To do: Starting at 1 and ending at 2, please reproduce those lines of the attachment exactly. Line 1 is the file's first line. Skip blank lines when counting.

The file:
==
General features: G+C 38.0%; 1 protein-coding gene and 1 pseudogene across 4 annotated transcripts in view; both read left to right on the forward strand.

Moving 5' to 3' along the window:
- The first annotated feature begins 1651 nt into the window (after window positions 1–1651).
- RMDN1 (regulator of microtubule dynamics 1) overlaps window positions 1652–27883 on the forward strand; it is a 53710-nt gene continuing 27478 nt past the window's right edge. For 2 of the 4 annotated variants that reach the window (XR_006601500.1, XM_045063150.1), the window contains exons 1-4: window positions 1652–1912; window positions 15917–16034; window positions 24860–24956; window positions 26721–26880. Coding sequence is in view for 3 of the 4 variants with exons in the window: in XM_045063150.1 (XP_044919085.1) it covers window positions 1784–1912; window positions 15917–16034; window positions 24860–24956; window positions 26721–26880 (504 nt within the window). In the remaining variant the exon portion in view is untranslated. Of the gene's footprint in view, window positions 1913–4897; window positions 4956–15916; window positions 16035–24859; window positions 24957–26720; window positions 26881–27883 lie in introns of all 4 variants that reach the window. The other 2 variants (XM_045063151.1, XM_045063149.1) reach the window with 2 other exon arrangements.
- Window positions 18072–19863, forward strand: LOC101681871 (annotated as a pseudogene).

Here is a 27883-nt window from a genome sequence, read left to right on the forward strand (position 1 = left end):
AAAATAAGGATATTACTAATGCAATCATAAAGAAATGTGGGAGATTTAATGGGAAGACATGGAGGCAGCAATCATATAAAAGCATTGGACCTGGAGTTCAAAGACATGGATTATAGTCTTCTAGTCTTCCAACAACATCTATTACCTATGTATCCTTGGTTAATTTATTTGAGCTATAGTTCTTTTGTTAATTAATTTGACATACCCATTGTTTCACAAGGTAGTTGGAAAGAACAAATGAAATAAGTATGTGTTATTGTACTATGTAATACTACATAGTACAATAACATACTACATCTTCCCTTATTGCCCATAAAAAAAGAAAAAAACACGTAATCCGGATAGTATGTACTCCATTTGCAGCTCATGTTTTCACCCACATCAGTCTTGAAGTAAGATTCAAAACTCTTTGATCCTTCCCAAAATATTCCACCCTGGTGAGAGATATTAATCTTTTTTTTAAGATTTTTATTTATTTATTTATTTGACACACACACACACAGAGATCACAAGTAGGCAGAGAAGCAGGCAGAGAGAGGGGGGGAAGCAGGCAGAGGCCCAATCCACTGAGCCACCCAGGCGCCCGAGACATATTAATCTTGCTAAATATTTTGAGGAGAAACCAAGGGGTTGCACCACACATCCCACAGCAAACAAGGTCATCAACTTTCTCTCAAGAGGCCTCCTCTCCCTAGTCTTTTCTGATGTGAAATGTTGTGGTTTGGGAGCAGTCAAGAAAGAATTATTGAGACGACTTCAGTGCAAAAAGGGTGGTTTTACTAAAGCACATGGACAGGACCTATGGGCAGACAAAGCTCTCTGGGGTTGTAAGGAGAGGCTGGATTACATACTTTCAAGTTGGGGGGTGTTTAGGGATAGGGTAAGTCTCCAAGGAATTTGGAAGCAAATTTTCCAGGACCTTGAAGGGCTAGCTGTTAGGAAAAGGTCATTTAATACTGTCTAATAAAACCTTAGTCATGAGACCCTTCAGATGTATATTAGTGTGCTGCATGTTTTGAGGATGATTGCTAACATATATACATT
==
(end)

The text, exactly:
General features: G+C 38.0%; 1 protein-coding gene and 1 pseudogene across 4 annotated transcripts in view; both read left to right on the forward strand.

Moving 5' to 3' along the window: